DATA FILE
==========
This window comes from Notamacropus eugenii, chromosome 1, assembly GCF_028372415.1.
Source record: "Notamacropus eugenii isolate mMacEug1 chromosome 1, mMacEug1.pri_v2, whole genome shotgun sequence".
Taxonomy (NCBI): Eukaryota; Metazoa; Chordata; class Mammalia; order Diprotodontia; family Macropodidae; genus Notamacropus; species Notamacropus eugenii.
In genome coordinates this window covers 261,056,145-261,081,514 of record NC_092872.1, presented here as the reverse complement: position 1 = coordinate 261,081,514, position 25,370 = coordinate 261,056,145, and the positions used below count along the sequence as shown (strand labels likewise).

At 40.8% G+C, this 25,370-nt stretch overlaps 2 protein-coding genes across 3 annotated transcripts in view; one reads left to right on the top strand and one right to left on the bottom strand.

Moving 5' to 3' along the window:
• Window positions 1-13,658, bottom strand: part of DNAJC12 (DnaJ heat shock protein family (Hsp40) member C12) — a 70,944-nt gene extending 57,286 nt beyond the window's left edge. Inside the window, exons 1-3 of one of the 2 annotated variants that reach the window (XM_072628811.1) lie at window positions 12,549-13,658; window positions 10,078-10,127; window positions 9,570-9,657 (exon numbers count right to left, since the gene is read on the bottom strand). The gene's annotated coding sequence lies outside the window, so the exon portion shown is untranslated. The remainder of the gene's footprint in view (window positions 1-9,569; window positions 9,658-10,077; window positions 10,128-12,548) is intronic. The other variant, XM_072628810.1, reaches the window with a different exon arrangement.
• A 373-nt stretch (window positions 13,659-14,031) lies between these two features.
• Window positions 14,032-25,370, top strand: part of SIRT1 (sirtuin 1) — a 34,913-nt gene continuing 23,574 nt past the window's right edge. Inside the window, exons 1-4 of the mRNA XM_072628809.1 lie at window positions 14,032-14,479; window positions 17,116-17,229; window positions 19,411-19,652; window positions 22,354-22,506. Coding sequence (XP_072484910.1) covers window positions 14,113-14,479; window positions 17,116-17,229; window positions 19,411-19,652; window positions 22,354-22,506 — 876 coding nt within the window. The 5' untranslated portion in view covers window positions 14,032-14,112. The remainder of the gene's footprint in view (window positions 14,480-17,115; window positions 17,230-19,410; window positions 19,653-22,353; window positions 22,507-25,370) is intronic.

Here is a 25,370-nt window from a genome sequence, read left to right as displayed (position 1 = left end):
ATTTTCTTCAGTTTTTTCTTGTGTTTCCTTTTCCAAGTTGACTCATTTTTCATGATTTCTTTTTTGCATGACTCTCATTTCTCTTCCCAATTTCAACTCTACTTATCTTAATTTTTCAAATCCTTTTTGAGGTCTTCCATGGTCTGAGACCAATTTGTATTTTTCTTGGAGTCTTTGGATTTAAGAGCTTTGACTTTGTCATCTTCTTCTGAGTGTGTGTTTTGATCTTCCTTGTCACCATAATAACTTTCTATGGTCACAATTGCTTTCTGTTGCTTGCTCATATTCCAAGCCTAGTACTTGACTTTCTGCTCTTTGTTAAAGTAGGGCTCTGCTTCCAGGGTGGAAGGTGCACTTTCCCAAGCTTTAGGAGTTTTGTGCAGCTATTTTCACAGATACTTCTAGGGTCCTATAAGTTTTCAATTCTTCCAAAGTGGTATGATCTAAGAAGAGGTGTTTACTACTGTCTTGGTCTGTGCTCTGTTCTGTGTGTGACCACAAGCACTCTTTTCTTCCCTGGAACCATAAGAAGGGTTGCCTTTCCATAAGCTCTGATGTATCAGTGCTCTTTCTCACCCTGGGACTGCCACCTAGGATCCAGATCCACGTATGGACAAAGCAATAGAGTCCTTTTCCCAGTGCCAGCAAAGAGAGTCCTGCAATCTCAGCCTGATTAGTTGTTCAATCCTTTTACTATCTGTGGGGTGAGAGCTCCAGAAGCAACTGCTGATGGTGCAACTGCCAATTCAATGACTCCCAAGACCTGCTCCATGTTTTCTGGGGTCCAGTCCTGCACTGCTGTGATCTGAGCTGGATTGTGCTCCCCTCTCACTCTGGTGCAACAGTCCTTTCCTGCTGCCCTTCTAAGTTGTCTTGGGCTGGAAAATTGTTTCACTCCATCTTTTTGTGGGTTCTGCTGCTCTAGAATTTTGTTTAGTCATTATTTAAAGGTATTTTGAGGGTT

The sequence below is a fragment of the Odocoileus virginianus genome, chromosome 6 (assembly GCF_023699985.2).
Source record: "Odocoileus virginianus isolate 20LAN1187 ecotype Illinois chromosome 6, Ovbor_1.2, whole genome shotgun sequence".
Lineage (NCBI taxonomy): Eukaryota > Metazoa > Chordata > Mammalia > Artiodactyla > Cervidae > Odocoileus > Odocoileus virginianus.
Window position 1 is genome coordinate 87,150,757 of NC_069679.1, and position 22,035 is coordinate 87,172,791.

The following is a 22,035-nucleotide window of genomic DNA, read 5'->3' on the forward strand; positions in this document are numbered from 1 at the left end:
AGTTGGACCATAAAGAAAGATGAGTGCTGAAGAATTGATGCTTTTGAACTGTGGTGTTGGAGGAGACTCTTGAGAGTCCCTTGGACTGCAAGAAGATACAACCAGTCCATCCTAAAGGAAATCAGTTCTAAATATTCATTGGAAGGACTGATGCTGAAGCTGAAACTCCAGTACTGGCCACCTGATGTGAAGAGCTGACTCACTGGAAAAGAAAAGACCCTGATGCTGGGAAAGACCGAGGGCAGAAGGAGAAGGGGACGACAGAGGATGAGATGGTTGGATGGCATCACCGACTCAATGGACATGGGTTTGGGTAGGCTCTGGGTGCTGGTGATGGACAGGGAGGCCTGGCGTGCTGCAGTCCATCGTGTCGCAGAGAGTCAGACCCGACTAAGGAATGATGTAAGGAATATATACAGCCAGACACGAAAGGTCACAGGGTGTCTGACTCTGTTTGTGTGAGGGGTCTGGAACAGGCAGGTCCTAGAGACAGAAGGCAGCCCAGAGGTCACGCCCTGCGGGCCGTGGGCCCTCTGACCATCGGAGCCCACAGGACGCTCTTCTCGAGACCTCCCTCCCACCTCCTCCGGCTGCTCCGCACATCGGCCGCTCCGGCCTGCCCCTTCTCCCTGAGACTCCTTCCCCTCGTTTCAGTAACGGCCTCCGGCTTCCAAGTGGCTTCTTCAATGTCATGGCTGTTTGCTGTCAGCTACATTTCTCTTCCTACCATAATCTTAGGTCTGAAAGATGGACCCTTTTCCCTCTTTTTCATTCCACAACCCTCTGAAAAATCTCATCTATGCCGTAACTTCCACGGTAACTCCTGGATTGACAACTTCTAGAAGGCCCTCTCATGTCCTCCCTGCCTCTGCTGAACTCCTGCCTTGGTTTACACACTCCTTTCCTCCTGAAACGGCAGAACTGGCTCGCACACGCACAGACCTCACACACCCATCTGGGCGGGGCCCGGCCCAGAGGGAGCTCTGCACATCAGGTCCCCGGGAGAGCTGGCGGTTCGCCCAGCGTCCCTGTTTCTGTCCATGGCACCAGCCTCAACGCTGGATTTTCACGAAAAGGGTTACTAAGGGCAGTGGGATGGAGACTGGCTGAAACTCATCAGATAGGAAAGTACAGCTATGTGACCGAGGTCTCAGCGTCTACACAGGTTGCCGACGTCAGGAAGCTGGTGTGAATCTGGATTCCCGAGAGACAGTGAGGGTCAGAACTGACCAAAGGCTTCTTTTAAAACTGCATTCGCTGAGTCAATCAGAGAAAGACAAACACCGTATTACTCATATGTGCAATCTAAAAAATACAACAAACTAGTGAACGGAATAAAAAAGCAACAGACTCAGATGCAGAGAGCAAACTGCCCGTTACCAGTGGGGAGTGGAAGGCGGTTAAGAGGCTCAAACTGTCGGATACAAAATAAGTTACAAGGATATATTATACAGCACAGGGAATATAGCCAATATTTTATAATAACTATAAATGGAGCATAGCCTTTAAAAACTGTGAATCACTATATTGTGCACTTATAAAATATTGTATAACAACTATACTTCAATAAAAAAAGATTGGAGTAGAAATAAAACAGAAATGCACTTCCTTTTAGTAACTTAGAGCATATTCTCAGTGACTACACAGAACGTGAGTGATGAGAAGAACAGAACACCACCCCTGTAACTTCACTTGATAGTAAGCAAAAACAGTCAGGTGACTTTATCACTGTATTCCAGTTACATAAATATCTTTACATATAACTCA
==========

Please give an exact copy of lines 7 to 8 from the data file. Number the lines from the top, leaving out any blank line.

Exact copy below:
• Window positions 1-13,658, bottom strand: part of DNAJC12 (DnaJ heat shock protein family (Hsp40) member C12) — a 70,944-nt gene extending 57,286 nt beyond the window's left edge. Inside the window, exons 1-3 of one of the 2 annotated variants that reach the window (XM_072628811.1) lie at window positions 12,549-13,658; window positions 10,078-10,127; window positions 9,570-9,657 (exon numbers count right to left, since the gene is read on the bottom strand). The gene's annotated coding sequence lies outside the window, so the exon portion shown is untranslated. The remainder of the gene's footprint in view (window positions 1-9,569; window positions 9,658-10,077; window positions 10,128-12,548) is intronic. The other variant, XM_072628810.1, reaches the window with a different exon arrangement.
• A 373-nt stretch (window positions 13,659-14,031) lies between these two features.